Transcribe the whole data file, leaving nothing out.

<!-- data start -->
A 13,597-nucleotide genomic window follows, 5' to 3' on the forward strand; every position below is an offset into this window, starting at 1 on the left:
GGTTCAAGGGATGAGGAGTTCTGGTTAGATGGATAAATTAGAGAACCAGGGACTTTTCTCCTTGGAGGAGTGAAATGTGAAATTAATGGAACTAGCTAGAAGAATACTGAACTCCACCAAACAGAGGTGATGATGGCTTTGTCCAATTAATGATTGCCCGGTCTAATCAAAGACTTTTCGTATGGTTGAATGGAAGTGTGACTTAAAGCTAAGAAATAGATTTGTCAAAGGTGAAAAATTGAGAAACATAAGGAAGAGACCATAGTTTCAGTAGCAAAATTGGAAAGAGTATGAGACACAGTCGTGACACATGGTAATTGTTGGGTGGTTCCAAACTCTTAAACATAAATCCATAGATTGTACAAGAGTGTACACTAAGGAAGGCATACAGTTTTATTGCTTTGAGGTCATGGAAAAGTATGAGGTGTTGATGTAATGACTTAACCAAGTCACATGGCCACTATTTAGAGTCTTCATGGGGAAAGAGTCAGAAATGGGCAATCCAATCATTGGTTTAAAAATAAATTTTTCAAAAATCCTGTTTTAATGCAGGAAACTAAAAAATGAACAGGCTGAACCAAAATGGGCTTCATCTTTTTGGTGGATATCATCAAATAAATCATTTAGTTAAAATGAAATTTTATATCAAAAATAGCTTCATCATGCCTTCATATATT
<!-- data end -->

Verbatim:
A 13,597-nucleotide genomic window follows, 5' to 3' on the forward strand; every position below is an offset into this window, starting at 1 on the left:
GGTTCAAGGGATGAGGAGTTCTGGTTAGATGGATAAATTAGAGAACCAGGGACTTTTCTCCTTGGAGGAGTGAAATGTGAAATTAATGGAACTAGCTAGAAGAATACTGAACTCCACCAAACAGAGGTGATGATGGCTTTGTCCAATTAATGATTGCCCGGTCTAATCAAAGACTTTTCGTATGGTTGAATGGAAGTGTGACTTAAAGCTAAGAAATAGATTTGTCAAAGGTGAAAAATTGAGAAACATAAGGAAGAGACCATAGTTTCAGTAGCAAAATTGGAAAGAGTATGAGACACAGTCGTGACACATGGTAATTGTTGGGTGGTTCCAAACTCTTAAACATAAATCCATAGATTGTACAAGAGTGTACACTAAGGAAGGCATACAGTTTTATTGCTTTGAGGTCATGGAAAAGTATGAGGTGTTGATGTAATGACTTAACCAAGTCACATGGCCACTATTTAGAGTCTTCATGGGGAAAGAGTCAGAAATGGGCAATCCAATCATTGGTTTAAAAATAAATTTTTCAAAAATCCTGTTTTAATGCAGGAAACTAAAAAATGAACAGGCTGAACCAAAATGGGCTTCATCTTTTTGGTGGATATCATCAAATAAATCATTTAGTTAAAATGAAATTTTATATCAAAAATAGCTTCATCATGCCTTCATATATT